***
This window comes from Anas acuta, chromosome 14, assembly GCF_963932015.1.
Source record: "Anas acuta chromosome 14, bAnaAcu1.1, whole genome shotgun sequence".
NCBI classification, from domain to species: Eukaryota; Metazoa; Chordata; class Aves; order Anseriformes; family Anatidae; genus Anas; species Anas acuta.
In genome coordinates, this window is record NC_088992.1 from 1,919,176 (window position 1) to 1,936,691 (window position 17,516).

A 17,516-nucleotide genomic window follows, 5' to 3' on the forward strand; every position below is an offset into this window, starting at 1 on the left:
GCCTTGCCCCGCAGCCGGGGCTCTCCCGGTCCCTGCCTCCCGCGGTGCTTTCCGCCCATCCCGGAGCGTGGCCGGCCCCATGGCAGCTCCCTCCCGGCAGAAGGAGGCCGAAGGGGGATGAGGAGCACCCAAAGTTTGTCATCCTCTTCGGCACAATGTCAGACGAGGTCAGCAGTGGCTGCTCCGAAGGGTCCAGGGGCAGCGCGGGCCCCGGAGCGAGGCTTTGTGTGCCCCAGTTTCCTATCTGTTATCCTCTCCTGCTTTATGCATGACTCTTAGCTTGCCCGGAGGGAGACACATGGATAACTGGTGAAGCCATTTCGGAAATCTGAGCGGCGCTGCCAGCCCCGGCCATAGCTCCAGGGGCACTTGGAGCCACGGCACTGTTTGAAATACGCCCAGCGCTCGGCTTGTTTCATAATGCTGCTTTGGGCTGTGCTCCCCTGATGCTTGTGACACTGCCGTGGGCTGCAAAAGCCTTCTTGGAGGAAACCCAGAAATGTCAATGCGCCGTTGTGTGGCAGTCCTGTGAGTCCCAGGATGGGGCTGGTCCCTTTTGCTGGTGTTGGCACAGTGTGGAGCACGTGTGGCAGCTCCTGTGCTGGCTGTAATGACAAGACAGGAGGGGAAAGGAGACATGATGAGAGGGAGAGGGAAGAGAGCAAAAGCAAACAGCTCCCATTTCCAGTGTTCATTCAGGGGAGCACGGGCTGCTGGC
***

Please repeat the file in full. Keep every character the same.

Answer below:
This window comes from Anas acuta, chromosome 14, assembly GCF_963932015.1.
Source record: "Anas acuta chromosome 14, bAnaAcu1.1, whole genome shotgun sequence".
NCBI classification, from domain to species: Eukaryota; Metazoa; Chordata; class Aves; order Anseriformes; family Anatidae; genus Anas; species Anas acuta.
In genome coordinates, this window is record NC_088992.1 from 1,919,176 (window position 1) to 1,936,691 (window position 17,516).

A 17,516-nucleotide genomic window follows, 5' to 3' on the forward strand; every position below is an offset into this window, starting at 1 on the left:
GCCTTGCCCCGCAGCCGGGGCTCTCCCGGTCCCTGCCTCCCGCGGTGCTTTCCGCCCATCCCGGAGCGTGGCCGGCCCCATGGCAGCTCCCTCCCGGCAGAAGGAGGCCGAAGGGGGATGAGGAGCACCCAAAGTTTGTCATCCTCTTCGGCACAATGTCAGACGAGGTCAGCAGTGGCTGCTCCGAAGGGTCCAGGGGCAGCGCGGGCCCCGGAGCGAGGCTTTGTGTGCCCCAGTTTCCTATCTGTTATCCTCTCCTGCTTTATGCATGACTCTTAGCTTGCCCGGAGGGAGACACATGGATAACTGGTGAAGCCATTTCGGAAATCTGAGCGGCGCTGCCAGCCCCGGCCATAGCTCCAGGGGCACTTGGAGCCACGGCACTGTTTGAAATACGCCCAGCGCTCGGCTTGTTTCATAATGCTGCTTTGGGCTGTGCTCCCCTGATGCTTGTGACACTGCCGTGGGCTGCAAAAGCCTTCTTGGAGGAAACCCAGAAATGTCAATGCGCCGTTGTGTGGCAGTCCTGTGAGTCCCAGGATGGGGCTGGTCCCTTTTGCTGGTGTTGGCACAGTGTGGAGCACGTGTGGCAGCTCCTGTGCTGGCTGTAATGACAAGACAGGAGGGGAAAGGAGACATGATGAGAGGGAGAGGGAAGAGAGCAAAAGCAAACAGCTCCCATTTCCAGTGTTCATTCAGGGGAGCACGGGCTGCTGGC